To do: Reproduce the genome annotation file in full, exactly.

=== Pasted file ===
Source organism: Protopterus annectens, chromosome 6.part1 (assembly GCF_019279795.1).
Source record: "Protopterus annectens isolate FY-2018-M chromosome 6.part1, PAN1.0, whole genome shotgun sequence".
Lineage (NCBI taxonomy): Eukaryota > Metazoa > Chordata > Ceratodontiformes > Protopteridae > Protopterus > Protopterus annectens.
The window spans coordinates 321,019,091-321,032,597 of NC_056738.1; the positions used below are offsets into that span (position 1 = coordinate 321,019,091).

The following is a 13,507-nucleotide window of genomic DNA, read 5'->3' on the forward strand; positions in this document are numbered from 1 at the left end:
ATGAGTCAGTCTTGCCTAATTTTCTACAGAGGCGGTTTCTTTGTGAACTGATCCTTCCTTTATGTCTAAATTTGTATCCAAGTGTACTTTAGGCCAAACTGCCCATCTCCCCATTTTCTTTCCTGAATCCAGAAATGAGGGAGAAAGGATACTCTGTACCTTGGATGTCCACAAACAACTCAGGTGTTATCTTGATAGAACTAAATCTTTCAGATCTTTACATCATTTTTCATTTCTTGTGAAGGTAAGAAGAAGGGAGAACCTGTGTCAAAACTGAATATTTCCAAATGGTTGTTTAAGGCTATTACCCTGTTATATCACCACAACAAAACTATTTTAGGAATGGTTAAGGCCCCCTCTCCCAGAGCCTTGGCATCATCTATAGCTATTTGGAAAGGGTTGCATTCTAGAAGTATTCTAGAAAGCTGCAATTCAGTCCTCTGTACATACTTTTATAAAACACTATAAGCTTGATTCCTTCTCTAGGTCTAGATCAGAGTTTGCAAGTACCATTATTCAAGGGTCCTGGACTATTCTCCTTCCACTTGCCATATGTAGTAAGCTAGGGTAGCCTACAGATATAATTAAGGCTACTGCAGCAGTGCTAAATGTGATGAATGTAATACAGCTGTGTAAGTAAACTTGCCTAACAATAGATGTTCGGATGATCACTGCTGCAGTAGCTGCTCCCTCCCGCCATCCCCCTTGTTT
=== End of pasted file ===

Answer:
Source organism: Protopterus annectens, chromosome 6.part1 (assembly GCF_019279795.1).
Source record: "Protopterus annectens isolate FY-2018-M chromosome 6.part1, PAN1.0, whole genome shotgun sequence".
Lineage (NCBI taxonomy): Eukaryota > Metazoa > Chordata > Ceratodontiformes > Protopteridae > Protopterus > Protopterus annectens.
The window spans coordinates 321,019,091-321,032,597 of NC_056738.1; the positions used below are offsets into that span (position 1 = coordinate 321,019,091).

The following is a 13,507-nucleotide window of genomic DNA, read 5'->3' on the forward strand; positions in this document are numbered from 1 at the left end:
ATGAGTCAGTCTTGCCTAATTTTCTACAGAGGCGGTTTCTTTGTGAACTGATCCTTCCTTTATGTCTAAATTTGTATCCAAGTGTACTTTAGGCCAAACTGCCCATCTCCCCATTTTCTTTCCTGAATCCAGAAATGAGGGAGAAAGGATACTCTGTACCTTGGATGTCCACAAACAACTCAGGTGTTATCTTGATAGAACTAAATCTTTCAGATCTTTACATCATTTTTCATTTCTTGTGAAGGTAAGAAGAAGGGAGAACCTGTGTCAAAACTGAATATTTCCAAATGGTTGTTTAAGGCTATTACCCTGTTATATCACCACAACAAAACTATTTTAGGAATGGTTAAGGCCCCCTCTCCCAGAGCCTTGGCATCATCTATAGCTATTTGGAAAGGGTTGCATTCTAGAAGTATTCTAGAAAGCTGCAATTCAGTCCTCTGTACATACTTTTATAAAACACTATAAGCTTGATTCCTTCTCTAGGTCTAGATCAGAGTTTGCAAGTACCATTATTCAAGGGTCCTGGACTATTCTCCTTCCACTTGCCATATGTAGTAAGCTAGGGTAGCCTACAGATATAATTAAGGCTACTGCAGCAGTGCTAAATGTGATGAATGTAATACAGCTGTGTAAGTAAACTTGCCTAACAATAGATGTTCGGATGATCACTGCTGCAGTAGCTGCTCCCTCCCGCCATCCCCCTTGTTT